25 organizations and institutions launch campaign to empower rural, indigenous and afro descendent women in the face of the pandemic

58 million women live in rural areas of Latin America and the Caribbean; most of them play an important role in food production and supply.

29 July 2020
Fundación Microfinanzas BBVA

Today, 25 governmental institutions, international cooperation agencies, research centers, civil society organizations and private entities from all over Latin America, together with United Nations programs and agencies launched the fifth edition of the #MujeresRurales, mujeres con derechos (Rural Women, Women with Rights) campaign.

The regional communications campaign, led by FAO, seeks to acknowledge the organizational systems, knowledge, capacity and urgent needs of rural, indigenous and afro descendent women in the region, affected by the COVID-19 pandemic.

The 25 organizations and institutions highlighted the central role played by the rural women in producing, supplying and commercializing food, as well as their part in keeping traditional knowledge and practices.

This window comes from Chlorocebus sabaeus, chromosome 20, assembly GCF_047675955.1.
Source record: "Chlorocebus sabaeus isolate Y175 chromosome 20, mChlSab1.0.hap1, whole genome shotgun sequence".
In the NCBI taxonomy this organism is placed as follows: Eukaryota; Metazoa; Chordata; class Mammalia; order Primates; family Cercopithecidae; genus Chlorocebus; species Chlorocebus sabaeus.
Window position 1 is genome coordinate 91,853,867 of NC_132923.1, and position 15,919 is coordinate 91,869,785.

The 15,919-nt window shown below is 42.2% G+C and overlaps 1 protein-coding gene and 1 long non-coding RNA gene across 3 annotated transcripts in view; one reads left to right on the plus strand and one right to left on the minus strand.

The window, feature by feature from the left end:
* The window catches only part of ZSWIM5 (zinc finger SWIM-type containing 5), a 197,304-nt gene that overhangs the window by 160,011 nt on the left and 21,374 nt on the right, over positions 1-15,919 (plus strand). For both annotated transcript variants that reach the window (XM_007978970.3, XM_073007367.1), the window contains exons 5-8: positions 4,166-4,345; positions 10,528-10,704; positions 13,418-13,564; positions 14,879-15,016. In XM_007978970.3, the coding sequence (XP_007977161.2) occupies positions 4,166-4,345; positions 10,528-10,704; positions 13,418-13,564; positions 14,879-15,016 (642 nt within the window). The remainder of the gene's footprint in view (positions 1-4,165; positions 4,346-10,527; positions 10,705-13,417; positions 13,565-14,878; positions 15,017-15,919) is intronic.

Rural women work nonstop to respond to the food demand in cities, rural communities and in their own households. 

However, most of them face serious constraints to access productive resources such as land, water, farming input, finance, insurance and training, while they deal with obstacles to market their products; something that is more complex for indigenous and afro descendent women.

Furthermore, most of them work in the informal sector, thus, they cannot rely on social safety nets, which have now become a basic necessity.

In Latin America and the Caribbean, where hunger has reached 47.7 million people in 2019 –a figure that could easily reach almost 67 million by 2030, even without the pandemic–, the Campaign’s fifth edition aims to spread information and proposed solutions to the plight of rural women, with emphasis on food and nutritional security, poverty reduction, elimination of gender violence, as well as supporting public policies that drive governmental institutions to approach this situation.

Excessive workload

Even before the pandemic, rural women already faced a gigantic unpaid workload, productive, care and domestic tasks for which they don’t receive any income in return.

The challenges brought by the pandemic have made the situation more complex, adding the need of a large proportion of their time to care for their children who have stopped going to school, and for the sick and elderly people.

Added to this critical situation are recent reports about possible increase in gender violence, caused by the safety measures and social distancing implemented region-wide to defeat the pandemic.

High level partnership to advance together with rural women

The Campaign seeks to put the spotlight on women as the guardians and the moving force of sustainable development, in line with the 2030 Agenda, to leave no one behind.